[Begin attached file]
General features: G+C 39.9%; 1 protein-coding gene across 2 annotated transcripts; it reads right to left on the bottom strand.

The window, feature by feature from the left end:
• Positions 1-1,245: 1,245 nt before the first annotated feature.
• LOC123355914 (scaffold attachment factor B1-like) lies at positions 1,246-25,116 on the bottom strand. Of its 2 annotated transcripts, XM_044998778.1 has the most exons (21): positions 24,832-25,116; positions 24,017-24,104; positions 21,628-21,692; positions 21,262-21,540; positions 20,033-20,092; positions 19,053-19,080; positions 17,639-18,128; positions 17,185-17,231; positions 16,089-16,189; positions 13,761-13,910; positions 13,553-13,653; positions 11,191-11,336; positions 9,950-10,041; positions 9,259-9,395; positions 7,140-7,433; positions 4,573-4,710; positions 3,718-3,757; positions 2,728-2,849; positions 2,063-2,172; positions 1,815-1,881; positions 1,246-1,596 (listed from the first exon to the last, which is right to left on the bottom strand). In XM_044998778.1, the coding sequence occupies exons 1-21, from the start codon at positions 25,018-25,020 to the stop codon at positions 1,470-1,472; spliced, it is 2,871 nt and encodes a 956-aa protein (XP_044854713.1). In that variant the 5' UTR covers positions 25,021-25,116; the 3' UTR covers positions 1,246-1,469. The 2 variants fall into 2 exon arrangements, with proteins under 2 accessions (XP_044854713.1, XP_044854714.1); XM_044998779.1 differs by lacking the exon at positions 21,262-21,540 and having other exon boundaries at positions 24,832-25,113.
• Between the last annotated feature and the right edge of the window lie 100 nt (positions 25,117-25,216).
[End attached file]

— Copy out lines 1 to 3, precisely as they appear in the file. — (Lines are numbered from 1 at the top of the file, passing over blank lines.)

General features: G+C 39.9%; 1 protein-coding gene across 2 annotated transcripts; it reads right to left on the bottom strand.

The window, feature by feature from the left end:
• Positions 1-1,245: 1,245 nt before the first annotated feature.